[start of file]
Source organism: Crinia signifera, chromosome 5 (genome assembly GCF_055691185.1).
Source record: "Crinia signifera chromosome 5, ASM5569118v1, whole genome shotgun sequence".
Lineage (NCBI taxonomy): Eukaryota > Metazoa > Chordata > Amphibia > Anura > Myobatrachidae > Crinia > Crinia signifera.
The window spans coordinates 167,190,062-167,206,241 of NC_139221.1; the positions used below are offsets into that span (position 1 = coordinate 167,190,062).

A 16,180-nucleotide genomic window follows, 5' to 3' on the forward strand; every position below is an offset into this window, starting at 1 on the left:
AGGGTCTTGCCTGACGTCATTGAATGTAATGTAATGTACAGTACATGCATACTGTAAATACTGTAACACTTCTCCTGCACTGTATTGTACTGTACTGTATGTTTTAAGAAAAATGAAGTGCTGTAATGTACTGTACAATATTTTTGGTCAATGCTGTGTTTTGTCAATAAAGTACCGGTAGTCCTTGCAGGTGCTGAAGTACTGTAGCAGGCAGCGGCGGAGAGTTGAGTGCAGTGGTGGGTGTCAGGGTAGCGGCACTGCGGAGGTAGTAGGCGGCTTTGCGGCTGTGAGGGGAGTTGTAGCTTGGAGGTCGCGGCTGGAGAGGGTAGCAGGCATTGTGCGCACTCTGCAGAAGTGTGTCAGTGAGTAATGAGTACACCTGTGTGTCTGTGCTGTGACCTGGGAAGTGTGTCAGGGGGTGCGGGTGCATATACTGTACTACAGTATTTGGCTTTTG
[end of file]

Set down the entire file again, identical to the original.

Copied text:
Source organism: Crinia signifera, chromosome 5 (genome assembly GCF_055691185.1).
Source record: "Crinia signifera chromosome 5, ASM5569118v1, whole genome shotgun sequence".
Lineage (NCBI taxonomy): Eukaryota > Metazoa > Chordata > Amphibia > Anura > Myobatrachidae > Crinia > Crinia signifera.
The window spans coordinates 167,190,062-167,206,241 of NC_139221.1; the positions used below are offsets into that span (position 1 = coordinate 167,190,062).

A 16,180-nucleotide genomic window follows, 5' to 3' on the forward strand; every position below is an offset into this window, starting at 1 on the left:
AGGGTCTTGCCTGACGTCATTGAATGTAATGTAATGTACAGTACATGCATACTGTAAATACTGTAACACTTCTCCTGCACTGTATTGTACTGTACTGTATGTTTTAAGAAAAATGAAGTGCTGTAATGTACTGTACAATATTTTTGGTCAATGCTGTGTTTTGTCAATAAAGTACCGGTAGTCCTTGCAGGTGCTGAAGTACTGTAGCAGGCAGCGGCGGAGAGTTGAGTGCAGTGGTGGGTGTCAGGGTAGCGGCACTGCGGAGGTAGTAGGCGGCTTTGCGGCTGTGAGGGGAGTTGTAGCTTGGAGGTCGCGGCTGGAGAGGGTAGCAGGCATTGTGCGCACTCTGCAGAAGTGTGTCAGTGAGTAATGAGTACACCTGTGTGTCTGTGCTGTGACCTGGGAAGTGTGTCAGGGGGTGCGGGTGCATATACTGTACTACAGTATTTGGCTTTTG